As an example, the image below shows where I had the Canary set up at home. Notice my dog in the bottom left corner; every time my dog moved his head I got a notification. It would have been really nice to adjust the sensitivity of motion detection, or even not include that area, as you can do with many IP cameras.
The other problem with Canary’s motion detection is the same thing I pointed out with NETGEAR’s Arlo. You can’t see anything that happens before the trigger event. Canary also doesn’t let you set the length of video clip.
An example of the Canary motion detection
The problems (except for length of captured clip) are due to the nature of this type of IP camera. Since the camera is sleeping, it can’t do any image processing, which is required to set motion detection zones. And since the camera doesn’t record until it is awakened, there is no buffer to pull pre-trigger video from. Until someone integrates a time machine into these beasties, these are limitations that can’t be fixed. All Arlo, Canary et. al. can do is make the wake-up-and-record time as short as possible.
To give it credit, Canary’s motion detection is rather sensitive and recording started very quickly. But you could still miss crucial footage if the camera thought motion was complete, but there was still something going on.
The timeline view in Canary is very simple and streamlined, with snapshots of recording video and information about when someone arrived home or left. From each recording video you can sound the very loud siren, make emergency calls to police, fire or ambulance, watch Live Video or just tell Canary everything is fine and hope Canary uses the information to start phasing out false alarms.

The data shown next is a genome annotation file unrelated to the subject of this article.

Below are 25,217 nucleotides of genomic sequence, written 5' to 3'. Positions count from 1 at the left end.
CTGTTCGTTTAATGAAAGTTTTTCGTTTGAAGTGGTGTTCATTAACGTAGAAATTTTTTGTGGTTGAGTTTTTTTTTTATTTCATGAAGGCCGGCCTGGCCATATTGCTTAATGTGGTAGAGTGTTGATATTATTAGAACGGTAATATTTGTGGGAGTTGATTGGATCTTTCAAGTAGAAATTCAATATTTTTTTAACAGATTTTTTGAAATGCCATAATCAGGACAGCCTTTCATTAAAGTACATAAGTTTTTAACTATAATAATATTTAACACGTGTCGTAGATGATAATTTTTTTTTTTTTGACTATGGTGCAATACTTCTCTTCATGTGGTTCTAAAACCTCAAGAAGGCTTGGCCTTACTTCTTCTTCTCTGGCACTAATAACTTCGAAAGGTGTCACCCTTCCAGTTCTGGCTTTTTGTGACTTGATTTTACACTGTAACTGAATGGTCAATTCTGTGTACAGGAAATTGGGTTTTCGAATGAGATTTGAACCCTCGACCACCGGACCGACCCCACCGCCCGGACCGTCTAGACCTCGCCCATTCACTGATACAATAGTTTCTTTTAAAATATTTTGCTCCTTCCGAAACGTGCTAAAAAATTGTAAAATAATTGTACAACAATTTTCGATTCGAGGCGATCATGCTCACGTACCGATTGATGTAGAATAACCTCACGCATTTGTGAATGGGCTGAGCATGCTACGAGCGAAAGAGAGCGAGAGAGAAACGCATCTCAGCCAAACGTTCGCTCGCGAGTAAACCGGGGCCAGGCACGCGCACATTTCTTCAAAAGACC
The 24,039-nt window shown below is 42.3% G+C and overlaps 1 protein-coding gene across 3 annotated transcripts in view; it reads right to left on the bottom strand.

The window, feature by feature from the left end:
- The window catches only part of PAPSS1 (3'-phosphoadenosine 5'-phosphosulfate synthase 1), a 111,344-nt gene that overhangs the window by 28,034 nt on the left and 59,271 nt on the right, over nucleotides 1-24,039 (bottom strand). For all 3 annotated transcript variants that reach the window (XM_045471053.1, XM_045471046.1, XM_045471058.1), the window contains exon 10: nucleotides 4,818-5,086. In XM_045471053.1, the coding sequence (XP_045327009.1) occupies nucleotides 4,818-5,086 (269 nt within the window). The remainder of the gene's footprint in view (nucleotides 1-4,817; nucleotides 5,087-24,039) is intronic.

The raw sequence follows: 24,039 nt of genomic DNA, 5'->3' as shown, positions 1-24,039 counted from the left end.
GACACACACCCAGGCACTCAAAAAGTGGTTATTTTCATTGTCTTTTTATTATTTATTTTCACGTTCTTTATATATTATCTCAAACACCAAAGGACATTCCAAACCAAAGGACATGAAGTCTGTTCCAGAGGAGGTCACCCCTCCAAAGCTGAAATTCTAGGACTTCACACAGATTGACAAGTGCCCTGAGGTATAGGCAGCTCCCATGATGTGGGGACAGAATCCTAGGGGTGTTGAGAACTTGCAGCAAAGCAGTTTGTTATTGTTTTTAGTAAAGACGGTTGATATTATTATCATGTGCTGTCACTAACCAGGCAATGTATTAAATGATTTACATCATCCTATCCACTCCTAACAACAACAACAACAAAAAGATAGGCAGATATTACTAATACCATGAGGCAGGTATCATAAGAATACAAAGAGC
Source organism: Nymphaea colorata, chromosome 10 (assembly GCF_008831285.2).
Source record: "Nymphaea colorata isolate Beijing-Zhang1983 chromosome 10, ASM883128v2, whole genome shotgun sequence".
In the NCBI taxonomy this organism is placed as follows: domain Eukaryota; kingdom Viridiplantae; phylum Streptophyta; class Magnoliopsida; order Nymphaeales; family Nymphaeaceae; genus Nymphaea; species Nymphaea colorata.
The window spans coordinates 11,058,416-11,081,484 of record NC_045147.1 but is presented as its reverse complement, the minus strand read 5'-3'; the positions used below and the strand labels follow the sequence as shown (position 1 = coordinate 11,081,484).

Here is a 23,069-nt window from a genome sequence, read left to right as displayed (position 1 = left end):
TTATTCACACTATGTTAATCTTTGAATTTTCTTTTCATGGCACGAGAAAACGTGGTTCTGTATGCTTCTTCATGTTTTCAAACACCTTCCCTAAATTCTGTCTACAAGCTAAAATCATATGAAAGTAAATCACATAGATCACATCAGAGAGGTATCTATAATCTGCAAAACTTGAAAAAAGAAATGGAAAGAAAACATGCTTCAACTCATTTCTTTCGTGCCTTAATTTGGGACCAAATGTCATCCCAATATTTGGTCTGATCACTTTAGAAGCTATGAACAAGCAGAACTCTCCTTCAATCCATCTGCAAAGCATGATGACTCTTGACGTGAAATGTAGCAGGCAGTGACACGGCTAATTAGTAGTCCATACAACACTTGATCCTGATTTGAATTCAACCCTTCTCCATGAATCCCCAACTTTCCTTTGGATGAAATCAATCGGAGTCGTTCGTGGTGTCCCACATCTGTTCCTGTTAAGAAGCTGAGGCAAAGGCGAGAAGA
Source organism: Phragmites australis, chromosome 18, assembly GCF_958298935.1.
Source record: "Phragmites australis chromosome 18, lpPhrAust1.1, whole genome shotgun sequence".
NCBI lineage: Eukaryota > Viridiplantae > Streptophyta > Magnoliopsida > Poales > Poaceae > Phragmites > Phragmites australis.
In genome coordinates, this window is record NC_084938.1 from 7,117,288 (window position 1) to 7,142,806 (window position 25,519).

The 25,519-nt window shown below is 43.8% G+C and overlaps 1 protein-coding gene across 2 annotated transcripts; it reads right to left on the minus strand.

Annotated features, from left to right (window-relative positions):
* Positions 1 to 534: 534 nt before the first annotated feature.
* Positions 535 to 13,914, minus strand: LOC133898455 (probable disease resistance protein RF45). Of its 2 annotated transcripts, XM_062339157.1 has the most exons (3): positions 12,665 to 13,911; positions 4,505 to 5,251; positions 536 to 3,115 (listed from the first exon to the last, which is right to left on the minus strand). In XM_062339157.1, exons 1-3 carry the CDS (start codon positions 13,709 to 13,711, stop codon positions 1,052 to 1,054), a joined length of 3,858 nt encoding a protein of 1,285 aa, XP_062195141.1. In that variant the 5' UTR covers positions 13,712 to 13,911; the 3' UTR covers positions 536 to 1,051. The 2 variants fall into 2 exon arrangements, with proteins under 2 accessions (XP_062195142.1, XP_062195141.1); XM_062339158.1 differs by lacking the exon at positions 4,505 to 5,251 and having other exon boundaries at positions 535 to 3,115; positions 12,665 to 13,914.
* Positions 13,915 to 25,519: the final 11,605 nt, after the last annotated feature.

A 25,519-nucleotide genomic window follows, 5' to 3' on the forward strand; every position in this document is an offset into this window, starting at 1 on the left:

HomeHealth graphs show time graphs of temperature, humidity and "air quality" of your home. A Canary moderator’s coment response on this page says Canary monitors "iso-butane, carbon monoxide, hydrogen, ethanol, cigarette smoke and cooking odors". But Canary doesn’t break out graphs of each of these. The Canary rep also said: "Canary is not a dedicated carbon monoxide detector because it gives a holistic view of air quality in your home, and won’t alert you if carbon monoxide levels rise too high, for example."
So while it’s potentially a cool feature, HomeHealth doesn’t do anything useful for now. Canary also has no announced plans or timetable for features that use the sensors. The image below shows the HomeHealth graph.
Video and Image Quality
Let’s look at some videos. Canary was very sensitive to motion most times. But I had a heck of a time getting Canary to pick up my motion when I wanted it to. So for the videos below, I actually turned manual recording on. The first video is NETGEAR’s Arlo, which I reviewed a few weeks ago.
NETGEAR Arlo Motion Indoor Daylight
The second is Canary.
Canary Motion Indoor Daylight
One particular thing to take note of here is really just how wide Canary field of view is (147°). You really see quite a lot of real estate wherever you have Canary pointed.